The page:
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For their own good
Fifty years ago, they were screwed-up kids sent to the Florida School for Boys to be straightened out. But now they are screwed-up men, scarred by the whippings they endured. Read the story and see a video and portrait gallery.
The dream was to live long enough to see her daughter compete in a golf tournament against the LPGA's best.
But it turned out to be so much more than that.
Kelly Jo Dowd not only got to watch teenage phenom Dakoda Dowd perform on a national stage, but the mother was also able to fulfill her goal of bringing national awareness to breast cancer prevention.
Her long fight against cancer ended Thursday night at the Innisbrook condo where the Dowd family moved two years ago after learning that Kelly Jo's breast cancer had returned. She was 42.
"The way she handled the loss of her physical beauty really showed her inner beauty, " said Kelly Jo's husband, Mike Dowd. "She fought it for herself, she fought it for her family and she fought it for others. And she considered it a gift every day that she was alive."
Mrs. Jo Dowd, originally from Michigan, was a Hooters waitress, calendar model and worked her way up through the company to become a general manager.
The Dowds' daughter, Dakoda, now 14, was already an accomplished junior player when Kelly Jo, in late 2001, discovered a lump in her breast. It wasn't until 10 months later that it was diagnosed as cancer. She endured a double mastectomy and intense chemotherapy, and despite her hair falling out, she continued to work at the Hooters in Palm Harbor.
The cancer went into remission until about two years ago, when doctors discovered the disease in her hip, liver and near her spine.
"I'm in this boat because I waited too long, " Mrs. Dowd said in an April, 2006 interview. "Like any disease, breast cancer along with it, the sooner you get it, the sooner you can catch it and be done with it. So don't wait."
That is the message Mrs. Dowd tried to deliver for the rest of her life.
And that is why she accepted countless interview requests, from publications such as People, the New York Times and USA Today. They wanted to talk to her because the Ginn Open outside of Orlando had extended Dakoda a sponsor's exemption to play in the 2006 tournament.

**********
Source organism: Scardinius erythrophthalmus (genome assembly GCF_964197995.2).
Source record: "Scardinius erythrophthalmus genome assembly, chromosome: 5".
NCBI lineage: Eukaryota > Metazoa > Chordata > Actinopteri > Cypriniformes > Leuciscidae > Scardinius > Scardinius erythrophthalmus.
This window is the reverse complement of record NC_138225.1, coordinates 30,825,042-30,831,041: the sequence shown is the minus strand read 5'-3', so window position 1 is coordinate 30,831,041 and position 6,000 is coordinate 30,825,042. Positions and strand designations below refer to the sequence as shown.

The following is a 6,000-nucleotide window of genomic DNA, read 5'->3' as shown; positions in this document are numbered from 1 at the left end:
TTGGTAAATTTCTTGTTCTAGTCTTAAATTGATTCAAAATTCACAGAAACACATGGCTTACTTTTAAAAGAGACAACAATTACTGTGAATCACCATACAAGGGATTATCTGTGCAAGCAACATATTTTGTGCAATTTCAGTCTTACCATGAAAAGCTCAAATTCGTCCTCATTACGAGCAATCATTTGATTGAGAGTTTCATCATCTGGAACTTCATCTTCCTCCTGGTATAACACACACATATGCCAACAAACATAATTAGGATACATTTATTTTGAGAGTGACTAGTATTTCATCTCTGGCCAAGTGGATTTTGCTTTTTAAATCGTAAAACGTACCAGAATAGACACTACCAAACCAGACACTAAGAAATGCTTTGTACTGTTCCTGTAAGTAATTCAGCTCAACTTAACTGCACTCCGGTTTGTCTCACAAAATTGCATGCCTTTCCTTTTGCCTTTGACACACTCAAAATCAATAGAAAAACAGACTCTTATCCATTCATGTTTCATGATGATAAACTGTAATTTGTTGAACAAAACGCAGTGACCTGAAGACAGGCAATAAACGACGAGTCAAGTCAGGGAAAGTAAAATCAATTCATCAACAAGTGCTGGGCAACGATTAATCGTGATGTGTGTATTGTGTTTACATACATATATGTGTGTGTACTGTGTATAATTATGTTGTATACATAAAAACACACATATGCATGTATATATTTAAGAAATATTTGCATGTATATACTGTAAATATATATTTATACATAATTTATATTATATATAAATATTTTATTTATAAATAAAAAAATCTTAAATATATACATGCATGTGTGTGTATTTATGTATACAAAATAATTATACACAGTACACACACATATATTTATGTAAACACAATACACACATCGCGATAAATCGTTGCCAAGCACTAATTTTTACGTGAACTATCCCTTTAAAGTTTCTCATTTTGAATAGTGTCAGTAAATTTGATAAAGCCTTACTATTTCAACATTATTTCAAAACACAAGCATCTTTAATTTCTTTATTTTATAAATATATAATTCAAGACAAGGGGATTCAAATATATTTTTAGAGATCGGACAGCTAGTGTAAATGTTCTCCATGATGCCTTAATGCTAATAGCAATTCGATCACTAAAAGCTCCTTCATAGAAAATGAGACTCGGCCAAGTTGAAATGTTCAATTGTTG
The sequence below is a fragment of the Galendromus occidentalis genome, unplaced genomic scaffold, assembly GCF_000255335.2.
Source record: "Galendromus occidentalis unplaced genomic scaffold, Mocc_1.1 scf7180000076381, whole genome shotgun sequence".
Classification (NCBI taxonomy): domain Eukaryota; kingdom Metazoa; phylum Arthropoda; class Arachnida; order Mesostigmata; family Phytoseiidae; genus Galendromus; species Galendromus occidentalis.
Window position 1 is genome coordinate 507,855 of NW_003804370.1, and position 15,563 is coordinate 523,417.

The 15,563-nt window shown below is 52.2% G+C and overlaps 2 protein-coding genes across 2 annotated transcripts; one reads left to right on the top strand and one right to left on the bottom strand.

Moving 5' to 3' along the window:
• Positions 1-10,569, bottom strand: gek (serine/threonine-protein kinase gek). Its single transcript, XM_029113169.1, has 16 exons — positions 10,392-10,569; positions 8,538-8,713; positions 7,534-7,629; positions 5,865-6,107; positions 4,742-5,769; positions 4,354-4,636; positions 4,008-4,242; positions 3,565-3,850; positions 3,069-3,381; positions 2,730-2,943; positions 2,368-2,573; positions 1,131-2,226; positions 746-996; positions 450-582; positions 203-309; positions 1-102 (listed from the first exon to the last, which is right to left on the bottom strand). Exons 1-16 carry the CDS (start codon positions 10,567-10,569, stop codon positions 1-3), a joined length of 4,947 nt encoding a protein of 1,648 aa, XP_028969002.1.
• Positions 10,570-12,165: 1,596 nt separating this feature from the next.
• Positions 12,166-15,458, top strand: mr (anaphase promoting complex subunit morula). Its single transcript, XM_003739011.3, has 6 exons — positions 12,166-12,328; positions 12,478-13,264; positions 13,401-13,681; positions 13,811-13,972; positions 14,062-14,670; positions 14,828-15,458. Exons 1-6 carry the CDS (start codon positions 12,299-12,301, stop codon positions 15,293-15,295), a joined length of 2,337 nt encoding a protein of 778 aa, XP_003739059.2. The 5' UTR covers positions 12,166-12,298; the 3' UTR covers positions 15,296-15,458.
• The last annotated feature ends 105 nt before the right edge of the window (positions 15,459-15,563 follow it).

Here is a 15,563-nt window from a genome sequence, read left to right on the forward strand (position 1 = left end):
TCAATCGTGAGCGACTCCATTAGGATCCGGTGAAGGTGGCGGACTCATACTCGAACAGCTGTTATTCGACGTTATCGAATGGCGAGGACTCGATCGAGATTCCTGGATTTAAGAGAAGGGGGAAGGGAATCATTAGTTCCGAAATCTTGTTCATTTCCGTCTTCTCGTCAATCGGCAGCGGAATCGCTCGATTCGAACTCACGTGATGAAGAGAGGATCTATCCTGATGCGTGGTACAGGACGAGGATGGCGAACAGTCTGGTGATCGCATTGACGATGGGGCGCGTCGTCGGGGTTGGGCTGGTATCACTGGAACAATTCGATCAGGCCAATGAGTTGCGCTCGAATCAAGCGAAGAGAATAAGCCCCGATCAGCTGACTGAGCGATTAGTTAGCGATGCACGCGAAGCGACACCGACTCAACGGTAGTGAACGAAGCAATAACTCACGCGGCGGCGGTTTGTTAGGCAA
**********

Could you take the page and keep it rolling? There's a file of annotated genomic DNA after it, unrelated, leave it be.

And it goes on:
At the time, it was unclear whether Mrs. Dowd would live long enough to see her daughter play.
But Mrs. Dowd was there when Dakoda shot 74 during the first round, giving herself a chance to make the cut. A second-round 82 made it just a two-day tournament, but Dakoda was lauded for the way she stood up to the pressure and the manner in which she honored her mother.
"It was more for Mom, " Dakoda Dowd said. "It wasn't because I was good enough. It was an honor."
"My wife put a face to breast cancer, " Mike Dowd said. "I'm proud and honored the way she stood up to it. Early detection was Kelly Jo's message. ... Her life was not lost in vain. Maybe it was lost for a bigger cause. Especially that week, they were on a massive platform. I know women made plans to get a checkup because of that. My wife derived a lot of satisfaction from that."
Dakoda continues to pursue her junior golf career. She recently failed to advance through local qualifying for the U.S. Women's Open. She will be a freshman at Tarpon Springs High this fall and expects to play on the boys' golf team.
A viewing for Kelly Jo Dowd is scheduled from 4-7 p.m. Tuesday at Sylvan Abbey in Clearwater, followed by a reception at the Hooter's on Gulf to Bay. In lieu of flowers, the family requests donations be made to the Making Memories Breast Cancer Foundation at www.makingmemories.org.